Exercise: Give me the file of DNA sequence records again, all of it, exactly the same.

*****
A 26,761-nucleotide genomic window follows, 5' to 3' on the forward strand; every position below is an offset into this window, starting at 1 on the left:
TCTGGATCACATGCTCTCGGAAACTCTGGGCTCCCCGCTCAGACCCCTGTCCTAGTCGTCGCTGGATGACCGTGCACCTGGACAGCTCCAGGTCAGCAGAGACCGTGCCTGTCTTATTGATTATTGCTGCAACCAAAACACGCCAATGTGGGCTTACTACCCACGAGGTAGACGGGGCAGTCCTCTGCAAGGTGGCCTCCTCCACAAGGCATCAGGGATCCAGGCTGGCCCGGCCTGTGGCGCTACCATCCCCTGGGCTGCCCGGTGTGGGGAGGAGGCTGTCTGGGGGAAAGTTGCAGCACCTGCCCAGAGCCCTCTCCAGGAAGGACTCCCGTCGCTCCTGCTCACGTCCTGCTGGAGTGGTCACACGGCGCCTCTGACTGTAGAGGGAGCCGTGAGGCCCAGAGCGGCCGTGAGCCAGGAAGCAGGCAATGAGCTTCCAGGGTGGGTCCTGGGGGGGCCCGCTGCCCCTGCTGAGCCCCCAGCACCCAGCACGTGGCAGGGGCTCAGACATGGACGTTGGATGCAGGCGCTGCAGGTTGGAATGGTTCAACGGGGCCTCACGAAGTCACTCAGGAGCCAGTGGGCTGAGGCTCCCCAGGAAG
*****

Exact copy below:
A 26,761-nucleotide genomic window follows, 5' to 3' on the forward strand; every position below is an offset into this window, starting at 1 on the left:
TCTGGATCACATGCTCTCGGAAACTCTGGGCTCCCCGCTCAGACCCCTGTCCTAGTCGTCGCTGGATGACCGTGCACCTGGACAGCTCCAGGTCAGCAGAGACCGTGCCTGTCTTATTGATTATTGCTGCAACCAAAACACGCCAATGTGGGCTTACTACCCACGAGGTAGACGGGGCAGTCCTCTGCAAGGTGGCCTCCTCCACAAGGCATCAGGGATCCAGGCTGGCCCGGCCTGTGGCGCTACCATCCCCTGGGCTGCCCGGTGTGGGGAGGAGGCTGTCTGGGGGAAAGTTGCAGCACCTGCCCAGAGCCCTCTCCAGGAAGGACTCCCGTCGCTCCTGCTCACGTCCTGCTGGAGTGGTCACACGGCGCCTCTGACTGTAGAGGGAGCCGTGAGGCCCAGAGCGGCCGTGAGCCAGGAAGCAGGCAATGAGCTTCCAGGGTGGGTCCTGGGGGGGCCCGCTGCCCCTGCTGAGCCCCCAGCACCCAGCACGTGGCAGGGGCTCAGACATGGACGTTGGATGCAGGCGCTGCAGGTTGGAATGGTTCAACGGGGCCTCACGAAGTCACTCAGGAGCCAGTGGGCTGAGGCTCCCCAGGAAG